Would you feel as comfortable using company sick time to visit a psychologist for depression as you would to see an allergist for hay fever? My guess is no.
Unfortunately, there’s still a stigma attached to mental illness, and employees fear an impact to their career should their employers or co-workers learn they have a mental health issue. Not so long ago in the early 2000’s when I worked in a psychiatry outpatient clinic, I remember patients using fake names and forgoing their insurance just so their employers wouldn’t find out.
The stigma is bad for both employees and employers. According to a 2015 study published in the Journal of Clinical Psychiatry, major depressive disorder alone cost companies $78 billion in lost productivity in 2010. This was due not to employee absence, but rather to employees coming to work while struggling with the illness.
Health plans are required, under the Mental Health Parity and Addiction Equity Act of 2008, to cover mental health treatment on par with medical treatment. But just because an employer offers the coverage, doesn’t mean their employees will use it.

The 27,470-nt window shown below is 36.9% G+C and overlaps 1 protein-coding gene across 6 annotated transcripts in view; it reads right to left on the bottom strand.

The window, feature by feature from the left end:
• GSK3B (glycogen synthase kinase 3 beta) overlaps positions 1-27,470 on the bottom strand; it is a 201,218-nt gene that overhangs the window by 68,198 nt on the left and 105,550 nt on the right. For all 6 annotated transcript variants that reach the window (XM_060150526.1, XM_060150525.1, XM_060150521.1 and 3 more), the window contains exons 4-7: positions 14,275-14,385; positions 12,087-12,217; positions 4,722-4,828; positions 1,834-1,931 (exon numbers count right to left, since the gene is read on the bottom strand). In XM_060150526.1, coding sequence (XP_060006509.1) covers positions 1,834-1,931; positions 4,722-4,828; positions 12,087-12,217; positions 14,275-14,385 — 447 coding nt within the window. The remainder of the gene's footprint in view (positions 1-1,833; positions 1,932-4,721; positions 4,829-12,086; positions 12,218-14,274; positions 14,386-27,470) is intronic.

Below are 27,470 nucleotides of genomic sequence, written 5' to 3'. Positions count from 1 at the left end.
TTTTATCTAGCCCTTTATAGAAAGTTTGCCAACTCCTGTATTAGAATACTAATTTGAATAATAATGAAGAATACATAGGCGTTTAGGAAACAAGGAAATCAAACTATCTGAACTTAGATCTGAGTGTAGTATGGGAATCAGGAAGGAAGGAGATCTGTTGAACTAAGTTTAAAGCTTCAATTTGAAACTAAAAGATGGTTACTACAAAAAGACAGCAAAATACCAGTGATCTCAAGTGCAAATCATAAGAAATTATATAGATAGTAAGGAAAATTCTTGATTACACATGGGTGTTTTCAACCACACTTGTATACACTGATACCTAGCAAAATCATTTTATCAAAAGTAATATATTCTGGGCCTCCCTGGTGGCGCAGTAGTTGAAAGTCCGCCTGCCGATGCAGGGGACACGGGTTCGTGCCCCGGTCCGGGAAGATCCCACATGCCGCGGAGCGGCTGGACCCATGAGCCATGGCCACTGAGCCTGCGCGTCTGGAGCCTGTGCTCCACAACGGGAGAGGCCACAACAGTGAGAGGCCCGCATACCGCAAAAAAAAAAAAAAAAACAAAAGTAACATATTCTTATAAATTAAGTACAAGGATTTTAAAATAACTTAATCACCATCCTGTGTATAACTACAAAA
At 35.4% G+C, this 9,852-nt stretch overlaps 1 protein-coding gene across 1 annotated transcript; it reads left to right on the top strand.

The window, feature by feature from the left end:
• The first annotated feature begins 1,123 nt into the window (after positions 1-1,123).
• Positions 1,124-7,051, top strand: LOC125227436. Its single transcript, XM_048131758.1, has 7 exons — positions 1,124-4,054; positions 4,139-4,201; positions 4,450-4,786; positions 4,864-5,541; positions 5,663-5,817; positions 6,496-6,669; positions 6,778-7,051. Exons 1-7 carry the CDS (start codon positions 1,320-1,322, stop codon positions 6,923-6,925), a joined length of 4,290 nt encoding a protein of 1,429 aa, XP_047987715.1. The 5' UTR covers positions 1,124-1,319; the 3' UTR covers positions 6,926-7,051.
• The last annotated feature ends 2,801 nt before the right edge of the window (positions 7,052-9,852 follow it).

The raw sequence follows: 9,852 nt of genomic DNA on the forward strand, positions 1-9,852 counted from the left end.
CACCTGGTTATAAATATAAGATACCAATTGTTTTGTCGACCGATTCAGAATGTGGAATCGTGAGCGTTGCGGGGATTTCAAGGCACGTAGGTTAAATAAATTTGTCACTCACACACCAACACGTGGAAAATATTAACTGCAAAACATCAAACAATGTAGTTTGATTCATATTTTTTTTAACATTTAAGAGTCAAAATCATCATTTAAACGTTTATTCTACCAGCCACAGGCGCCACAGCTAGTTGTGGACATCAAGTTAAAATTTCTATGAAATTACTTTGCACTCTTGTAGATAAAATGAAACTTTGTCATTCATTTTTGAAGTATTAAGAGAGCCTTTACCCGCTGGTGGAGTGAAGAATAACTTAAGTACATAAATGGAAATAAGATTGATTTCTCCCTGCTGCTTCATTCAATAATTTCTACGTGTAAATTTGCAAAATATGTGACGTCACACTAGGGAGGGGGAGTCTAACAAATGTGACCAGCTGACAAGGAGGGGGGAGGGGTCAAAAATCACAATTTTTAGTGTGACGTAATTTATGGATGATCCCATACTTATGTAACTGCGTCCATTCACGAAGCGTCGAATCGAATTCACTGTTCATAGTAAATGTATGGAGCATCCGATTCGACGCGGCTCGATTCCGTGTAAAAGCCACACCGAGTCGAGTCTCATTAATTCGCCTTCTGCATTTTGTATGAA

As you evaluate your company’s health plan for compliance with MHPAEA, it’s a good time to reevaluate internal policies that support the mental health of employees as well. Some companies, as featured in a recent Wall Street Journal online article (please note, a subscription is required for access), are already taking steps to openly foster a culture of mental wellness.
I encourage employers to find ways to remove the stigma (while of course protecting employee privacy). And I encourage employees to use your sick time or PTO, or even ask for a reasonable accommodation under the Americans with Disabilities Act (ADA), if it will help you care for your mental health.
Doing so can improve employee productivity and retention and, in the long run, could even save lives.